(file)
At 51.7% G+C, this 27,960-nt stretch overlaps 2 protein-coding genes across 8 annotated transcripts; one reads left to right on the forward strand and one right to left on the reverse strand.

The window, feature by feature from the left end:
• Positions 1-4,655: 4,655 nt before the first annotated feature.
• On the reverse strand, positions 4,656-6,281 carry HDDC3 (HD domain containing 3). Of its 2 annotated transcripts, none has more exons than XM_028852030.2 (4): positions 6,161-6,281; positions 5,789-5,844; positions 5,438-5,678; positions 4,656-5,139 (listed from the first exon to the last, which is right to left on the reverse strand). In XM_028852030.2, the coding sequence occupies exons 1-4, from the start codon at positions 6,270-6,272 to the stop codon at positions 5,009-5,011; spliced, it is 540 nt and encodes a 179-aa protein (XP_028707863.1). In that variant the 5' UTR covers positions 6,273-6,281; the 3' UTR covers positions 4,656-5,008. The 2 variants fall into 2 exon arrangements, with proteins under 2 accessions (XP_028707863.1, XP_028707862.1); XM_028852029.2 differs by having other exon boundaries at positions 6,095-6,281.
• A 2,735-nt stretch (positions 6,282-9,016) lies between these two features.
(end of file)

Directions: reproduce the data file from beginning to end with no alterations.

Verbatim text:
At 51.7% G+C, this 27,960-nt stretch overlaps 2 protein-coding genes across 8 annotated transcripts; one reads left to right on the forward strand and one right to left on the reverse strand.

The window, feature by feature from the left end:
• Positions 1-4,655: 4,655 nt before the first annotated feature.
• On the reverse strand, positions 4,656-6,281 carry HDDC3 (HD domain containing 3). Of its 2 annotated transcripts, none has more exons than XM_028852030.2 (4): positions 6,161-6,281; positions 5,789-5,844; positions 5,438-5,678; positions 4,656-5,139 (listed from the first exon to the last, which is right to left on the reverse strand). In XM_028852030.2, the coding sequence occupies exons 1-4, from the start codon at positions 6,270-6,272 to the stop codon at positions 5,009-5,011; spliced, it is 540 nt and encodes a 179-aa protein (XP_028707863.1). In that variant the 5' UTR covers positions 6,273-6,281; the 3' UTR covers positions 4,656-5,008. The 2 variants fall into 2 exon arrangements, with proteins under 2 accessions (XP_028707863.1, XP_028707862.1); XM_028852029.2 differs by having other exon boundaries at positions 6,095-6,281.
• A 2,735-nt stretch (positions 6,282-9,016) lies between these two features.